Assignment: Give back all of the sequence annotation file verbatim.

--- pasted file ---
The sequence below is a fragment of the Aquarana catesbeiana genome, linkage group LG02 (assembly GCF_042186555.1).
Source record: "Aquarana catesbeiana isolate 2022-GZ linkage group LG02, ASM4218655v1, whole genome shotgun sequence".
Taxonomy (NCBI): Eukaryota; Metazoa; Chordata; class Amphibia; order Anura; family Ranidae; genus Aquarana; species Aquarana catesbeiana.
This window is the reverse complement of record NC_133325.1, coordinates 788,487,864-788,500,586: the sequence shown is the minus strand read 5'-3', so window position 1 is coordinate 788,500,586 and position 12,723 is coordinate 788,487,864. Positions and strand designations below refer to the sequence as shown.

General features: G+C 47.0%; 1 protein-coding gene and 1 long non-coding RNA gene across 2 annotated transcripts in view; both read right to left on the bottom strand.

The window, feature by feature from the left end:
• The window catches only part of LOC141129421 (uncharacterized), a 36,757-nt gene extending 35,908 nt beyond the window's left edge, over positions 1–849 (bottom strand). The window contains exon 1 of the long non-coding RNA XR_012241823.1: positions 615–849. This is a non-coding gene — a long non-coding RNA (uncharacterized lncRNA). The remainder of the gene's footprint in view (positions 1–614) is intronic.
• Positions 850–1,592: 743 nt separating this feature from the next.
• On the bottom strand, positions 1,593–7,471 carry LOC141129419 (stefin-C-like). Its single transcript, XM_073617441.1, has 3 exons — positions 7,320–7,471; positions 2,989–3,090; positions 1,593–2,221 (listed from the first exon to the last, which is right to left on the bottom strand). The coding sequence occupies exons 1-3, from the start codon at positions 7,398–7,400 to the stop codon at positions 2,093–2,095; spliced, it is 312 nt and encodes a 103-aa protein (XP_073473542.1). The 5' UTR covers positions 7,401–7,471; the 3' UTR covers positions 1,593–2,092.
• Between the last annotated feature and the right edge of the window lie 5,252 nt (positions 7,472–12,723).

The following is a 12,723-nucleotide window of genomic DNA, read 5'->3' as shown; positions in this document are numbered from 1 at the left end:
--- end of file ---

The sequence below is a fragment of the Aquarana catesbeiana genome, linkage group LG02 (assembly GCF_042186555.1).
Source record: "Aquarana catesbeiana isolate 2022-GZ linkage group LG02, ASM4218655v1, whole genome shotgun sequence".
Taxonomy (NCBI): Eukaryota; Metazoa; Chordata; class Amphibia; order Anura; family Ranidae; genus Aquarana; species Aquarana catesbeiana.
This window is the reverse complement of record NC_133325.1, coordinates 788,487,864-788,500,586: the sequence shown is the minus strand read 5'-3', so window position 1 is coordinate 788,500,586 and position 12,723 is coordinate 788,487,864. Positions and strand designations below refer to the sequence as shown.

General features: G+C 47.0%; 1 protein-coding gene and 1 long non-coding RNA gene across 2 annotated transcripts in view; both read right to left on the bottom strand.

The window, feature by feature from the left end:
• The window catches only part of LOC141129421 (uncharacterized), a 36,757-nt gene extending 35,908 nt beyond the window's left edge, over positions 1–849 (bottom strand). The window contains exon 1 of the long non-coding RNA XR_012241823.1: positions 615–849. This is a non-coding gene — a long non-coding RNA (uncharacterized lncRNA). The remainder of the gene's footprint in view (positions 1–614) is intronic.
• Positions 850–1,592: 743 nt separating this feature from the next.
• On the bottom strand, positions 1,593–7,471 carry LOC141129419 (stefin-C-like). Its single transcript, XM_073617441.1, has 3 exons — positions 7,320–7,471; positions 2,989–3,090; positions 1,593–2,221 (listed from the first exon to the last, which is right to left on the bottom strand). The coding sequence occupies exons 1-3, from the start codon at positions 7,398–7,400 to the stop codon at positions 2,093–2,095; spliced, it is 312 nt and encodes a 103-aa protein (XP_073473542.1). The 5' UTR covers positions 7,401–7,471; the 3' UTR covers positions 1,593–2,092.
• Between the last annotated feature and the right edge of the window lie 5,252 nt (positions 7,472–12,723).

The following is a 12,723-nucleotide window of genomic DNA, read 5'->3' as shown; positions in this document are numbered from 1 at the left end: